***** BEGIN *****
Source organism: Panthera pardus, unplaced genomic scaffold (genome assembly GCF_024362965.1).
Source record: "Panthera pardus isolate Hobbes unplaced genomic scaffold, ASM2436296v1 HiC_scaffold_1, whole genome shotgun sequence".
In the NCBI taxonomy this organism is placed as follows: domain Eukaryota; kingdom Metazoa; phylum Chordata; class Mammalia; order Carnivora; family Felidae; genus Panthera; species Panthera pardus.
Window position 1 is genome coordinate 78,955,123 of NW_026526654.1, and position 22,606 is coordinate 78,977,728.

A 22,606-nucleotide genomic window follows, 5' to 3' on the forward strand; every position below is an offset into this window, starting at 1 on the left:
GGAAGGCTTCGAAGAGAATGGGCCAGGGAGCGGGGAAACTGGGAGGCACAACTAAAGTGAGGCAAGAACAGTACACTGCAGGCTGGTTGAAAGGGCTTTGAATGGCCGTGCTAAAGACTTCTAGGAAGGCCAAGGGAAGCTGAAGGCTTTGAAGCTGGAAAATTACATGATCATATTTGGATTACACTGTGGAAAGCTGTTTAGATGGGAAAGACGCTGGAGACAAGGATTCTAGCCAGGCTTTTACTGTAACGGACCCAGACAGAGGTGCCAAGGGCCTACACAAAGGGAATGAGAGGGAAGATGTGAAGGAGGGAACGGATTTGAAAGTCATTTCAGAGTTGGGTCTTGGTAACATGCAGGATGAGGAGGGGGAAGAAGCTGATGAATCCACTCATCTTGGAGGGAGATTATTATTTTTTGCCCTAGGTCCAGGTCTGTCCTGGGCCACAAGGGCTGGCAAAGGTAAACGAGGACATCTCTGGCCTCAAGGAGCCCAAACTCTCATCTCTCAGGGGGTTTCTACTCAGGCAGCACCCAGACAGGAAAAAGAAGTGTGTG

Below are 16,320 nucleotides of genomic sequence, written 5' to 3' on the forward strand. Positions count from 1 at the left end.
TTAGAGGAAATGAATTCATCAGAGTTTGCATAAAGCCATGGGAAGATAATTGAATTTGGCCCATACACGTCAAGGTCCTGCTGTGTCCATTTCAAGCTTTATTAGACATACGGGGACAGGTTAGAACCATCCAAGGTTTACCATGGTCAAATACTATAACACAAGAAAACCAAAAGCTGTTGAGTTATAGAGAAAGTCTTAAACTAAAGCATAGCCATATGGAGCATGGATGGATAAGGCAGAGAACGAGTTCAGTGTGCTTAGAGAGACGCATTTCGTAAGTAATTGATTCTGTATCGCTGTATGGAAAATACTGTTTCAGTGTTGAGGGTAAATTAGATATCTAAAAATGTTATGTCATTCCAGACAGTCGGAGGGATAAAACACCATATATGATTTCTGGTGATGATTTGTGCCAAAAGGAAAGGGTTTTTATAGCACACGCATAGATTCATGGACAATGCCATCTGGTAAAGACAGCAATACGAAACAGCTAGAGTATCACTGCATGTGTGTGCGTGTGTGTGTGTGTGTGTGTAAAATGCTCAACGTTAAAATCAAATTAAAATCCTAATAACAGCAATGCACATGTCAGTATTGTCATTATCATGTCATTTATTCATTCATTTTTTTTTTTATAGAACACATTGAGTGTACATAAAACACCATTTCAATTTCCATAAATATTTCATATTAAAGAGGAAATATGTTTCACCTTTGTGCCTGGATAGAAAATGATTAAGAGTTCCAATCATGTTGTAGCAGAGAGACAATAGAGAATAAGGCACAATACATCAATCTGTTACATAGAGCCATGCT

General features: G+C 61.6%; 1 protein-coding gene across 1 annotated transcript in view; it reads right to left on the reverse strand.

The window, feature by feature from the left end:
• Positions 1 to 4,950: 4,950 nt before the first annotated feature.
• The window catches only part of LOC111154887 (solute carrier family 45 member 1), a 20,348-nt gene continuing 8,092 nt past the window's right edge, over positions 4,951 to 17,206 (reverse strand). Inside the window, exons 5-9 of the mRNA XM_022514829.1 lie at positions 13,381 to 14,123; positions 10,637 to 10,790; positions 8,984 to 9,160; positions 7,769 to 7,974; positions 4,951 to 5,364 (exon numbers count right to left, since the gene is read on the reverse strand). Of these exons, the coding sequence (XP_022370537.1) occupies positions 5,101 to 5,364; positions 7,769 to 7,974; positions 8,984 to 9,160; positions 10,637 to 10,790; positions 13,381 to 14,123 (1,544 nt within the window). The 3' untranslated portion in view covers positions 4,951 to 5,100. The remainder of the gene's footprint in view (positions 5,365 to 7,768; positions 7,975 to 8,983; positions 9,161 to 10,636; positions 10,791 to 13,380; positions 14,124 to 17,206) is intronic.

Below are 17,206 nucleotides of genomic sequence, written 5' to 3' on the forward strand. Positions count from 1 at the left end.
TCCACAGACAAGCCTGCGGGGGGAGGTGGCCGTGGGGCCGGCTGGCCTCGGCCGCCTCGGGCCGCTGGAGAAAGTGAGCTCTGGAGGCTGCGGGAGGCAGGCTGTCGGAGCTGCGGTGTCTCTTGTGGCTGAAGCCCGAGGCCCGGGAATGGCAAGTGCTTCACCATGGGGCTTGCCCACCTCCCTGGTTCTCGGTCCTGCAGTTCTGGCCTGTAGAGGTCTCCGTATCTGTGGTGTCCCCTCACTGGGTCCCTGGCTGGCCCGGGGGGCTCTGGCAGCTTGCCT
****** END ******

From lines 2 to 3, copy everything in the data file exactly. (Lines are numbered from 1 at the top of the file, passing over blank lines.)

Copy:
Source record: "Panthera pardus isolate Hobbes unplaced genomic scaffold, ASM2436296v1 HiC_scaffold_1, whole genome shotgun sequence".
In the NCBI taxonomy this organism is placed as follows: domain Eukaryota; kingdom Metazoa; phylum Chordata; class Mammalia; order Carnivora; family Felidae; genus Panthera; species Panthera pardus.